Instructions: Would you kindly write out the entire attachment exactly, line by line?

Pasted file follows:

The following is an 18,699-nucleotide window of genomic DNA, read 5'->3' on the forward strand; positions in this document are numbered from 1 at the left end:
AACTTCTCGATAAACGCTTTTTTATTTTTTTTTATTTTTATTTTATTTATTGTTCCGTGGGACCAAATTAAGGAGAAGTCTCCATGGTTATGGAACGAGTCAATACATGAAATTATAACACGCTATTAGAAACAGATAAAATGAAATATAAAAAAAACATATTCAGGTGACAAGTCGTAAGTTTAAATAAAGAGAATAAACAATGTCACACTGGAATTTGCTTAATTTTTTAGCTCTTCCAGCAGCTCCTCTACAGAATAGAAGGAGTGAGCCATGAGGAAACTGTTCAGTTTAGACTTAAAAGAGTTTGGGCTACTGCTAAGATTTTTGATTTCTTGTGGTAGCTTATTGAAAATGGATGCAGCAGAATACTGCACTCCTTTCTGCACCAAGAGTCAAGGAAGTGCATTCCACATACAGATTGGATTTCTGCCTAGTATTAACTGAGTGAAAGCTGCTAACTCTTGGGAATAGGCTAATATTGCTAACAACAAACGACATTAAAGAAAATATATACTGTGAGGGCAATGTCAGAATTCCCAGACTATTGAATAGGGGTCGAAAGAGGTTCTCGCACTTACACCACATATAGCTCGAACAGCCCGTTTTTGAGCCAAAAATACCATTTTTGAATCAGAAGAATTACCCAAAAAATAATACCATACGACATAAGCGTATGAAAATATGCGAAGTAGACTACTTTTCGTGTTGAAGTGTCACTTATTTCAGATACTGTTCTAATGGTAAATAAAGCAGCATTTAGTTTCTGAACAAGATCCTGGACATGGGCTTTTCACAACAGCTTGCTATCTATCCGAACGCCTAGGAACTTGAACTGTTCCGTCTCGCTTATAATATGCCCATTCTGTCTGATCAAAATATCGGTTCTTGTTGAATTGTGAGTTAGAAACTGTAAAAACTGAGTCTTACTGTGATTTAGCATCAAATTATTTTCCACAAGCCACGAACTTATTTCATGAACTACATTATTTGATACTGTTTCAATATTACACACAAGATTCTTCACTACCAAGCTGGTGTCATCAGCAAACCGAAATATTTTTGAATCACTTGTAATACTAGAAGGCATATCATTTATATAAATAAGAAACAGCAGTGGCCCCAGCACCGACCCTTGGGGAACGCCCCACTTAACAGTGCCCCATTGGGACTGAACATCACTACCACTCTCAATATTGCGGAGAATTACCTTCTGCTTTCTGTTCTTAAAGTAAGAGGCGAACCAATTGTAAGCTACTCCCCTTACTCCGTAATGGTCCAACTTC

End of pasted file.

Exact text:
The following is an 18,699-nucleotide window of genomic DNA, read 5'->3' on the forward strand; positions in this document are numbered from 1 at the left end:
AACTTCTCGATAAACGCTTTTTTATTTTTTTTTATTTTTATTTTATTTATTGTTCCGTGGGACCAAATTAAGGAGAAGTCTCCATGGTTATGGAACGAGTCAATACATGAAATTATAACACGCTATTAGAAACAGATAAAATGAAATATAAAAAAAACATATTCAGGTGACAAGTCGTAAGTTTAAATAAAGAGAATAAACAATGTCACACTGGAATTTGCTTAATTTTTTAGCTCTTCCAGCAGCTCCTCTACAGAATAGAAGGAGTGAGCCATGAGGAAACTGTTCAGTTTAGACTTAAAAGAGTTTGGGCTACTGCTAAGATTTTTGATTTCTTGTGGTAGCTTATTGAAAATGGATGCAGCAGAATACTGCACTCCTTTCTGCACCAAGAGTCAAGGAAGTGCATTCCACATACAGATTGGATTTCTGCCTAGTATTAACTGAGTGAAAGCTGCTAACTCTTGGGAATAGGCTAATATTGCTAACAACAAACGACATTAAAGAAAATATATACTGTGAGGGCAATGTCAGAATTCCCAGACTATTGAATAGGGGTCGAAAGAGGTTCTCGCACTTACACCACATATAGCTCGAACAGCCCGTTTTTGAGCCAAAAATACCATTTTTGAATCAGAAGAATTACCCAAAAAATAATACCATACGACATAAGCGTATGAAAATATGCGAAGTAGACTACTTTTCGTGTTGAAGTGTCACTTATTTCAGATACTGTTCTAATGGTAAATAAAGCAGCATTTAGTTTCTGAACAAGATCCTGGACATGGGCTTTTCACAACAGCTTGCTATCTATCCGAACGCCTAGGAACTTGAACTGTTCCGTCTCGCTTATAATATGCCCATTCTGTCTGATCAAAATATCGGTTCTTGTTGAATTGTGAGTTAGAAACTGTAAAAACTGAGTCTTACTGTGATTTAGCATCAAATTATTTTCCACAAGCCACGAACTTATTTCATGAACTACATTATTTGATACTGTTTCAATATTACACACAAGATTCTTCACTACCAAGCTGGTGTCATCAGCAAACCGAAATATTTTTGAATCACTTGTAATACTAGAAGGCATATCATTTATATAAATAAGAAACAGCAGTGGCCCCAGCACCGACCCTTGGGGAACGCCCCACTTAACAGTGCCCCATTGGGACTGAACATCACTACCACTCTCAATATTGCGGAGAATTACCTTCTGCTTTCTGTTCTTAAAGTAAGAGGCGAACCAATTGTAAGCTACTCCCCTTACTCCGTAATGGTCCAACTTC